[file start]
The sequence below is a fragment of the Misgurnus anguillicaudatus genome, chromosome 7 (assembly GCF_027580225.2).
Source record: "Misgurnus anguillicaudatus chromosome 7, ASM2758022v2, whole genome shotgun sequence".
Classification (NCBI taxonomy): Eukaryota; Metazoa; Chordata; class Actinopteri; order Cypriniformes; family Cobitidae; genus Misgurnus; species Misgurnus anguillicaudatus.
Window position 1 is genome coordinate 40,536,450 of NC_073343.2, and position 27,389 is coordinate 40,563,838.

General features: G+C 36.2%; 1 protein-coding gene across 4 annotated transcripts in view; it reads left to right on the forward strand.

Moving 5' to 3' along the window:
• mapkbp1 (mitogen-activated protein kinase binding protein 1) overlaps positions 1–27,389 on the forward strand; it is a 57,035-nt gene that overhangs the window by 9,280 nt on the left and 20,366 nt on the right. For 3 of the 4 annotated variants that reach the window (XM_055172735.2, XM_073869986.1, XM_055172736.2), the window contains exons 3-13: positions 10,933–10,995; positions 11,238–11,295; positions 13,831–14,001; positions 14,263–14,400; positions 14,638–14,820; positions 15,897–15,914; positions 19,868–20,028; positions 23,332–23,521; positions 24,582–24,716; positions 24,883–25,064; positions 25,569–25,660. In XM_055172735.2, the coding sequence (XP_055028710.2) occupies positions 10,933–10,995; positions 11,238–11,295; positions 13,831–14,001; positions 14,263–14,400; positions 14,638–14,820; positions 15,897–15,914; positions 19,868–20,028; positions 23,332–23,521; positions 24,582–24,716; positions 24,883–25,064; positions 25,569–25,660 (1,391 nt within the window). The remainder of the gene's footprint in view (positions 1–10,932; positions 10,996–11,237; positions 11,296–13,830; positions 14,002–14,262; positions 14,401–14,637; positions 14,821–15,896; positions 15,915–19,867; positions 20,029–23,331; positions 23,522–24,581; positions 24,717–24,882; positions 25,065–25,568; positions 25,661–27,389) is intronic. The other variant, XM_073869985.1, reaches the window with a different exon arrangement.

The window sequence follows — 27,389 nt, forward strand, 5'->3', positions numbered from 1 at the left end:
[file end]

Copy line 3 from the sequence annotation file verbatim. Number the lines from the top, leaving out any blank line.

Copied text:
Classification (NCBI taxonomy): Eukaryota; Metazoa; Chordata; class Actinopteri; order Cypriniformes; family Cobitidae; genus Misgurnus; species Misgurnus anguillicaudatus.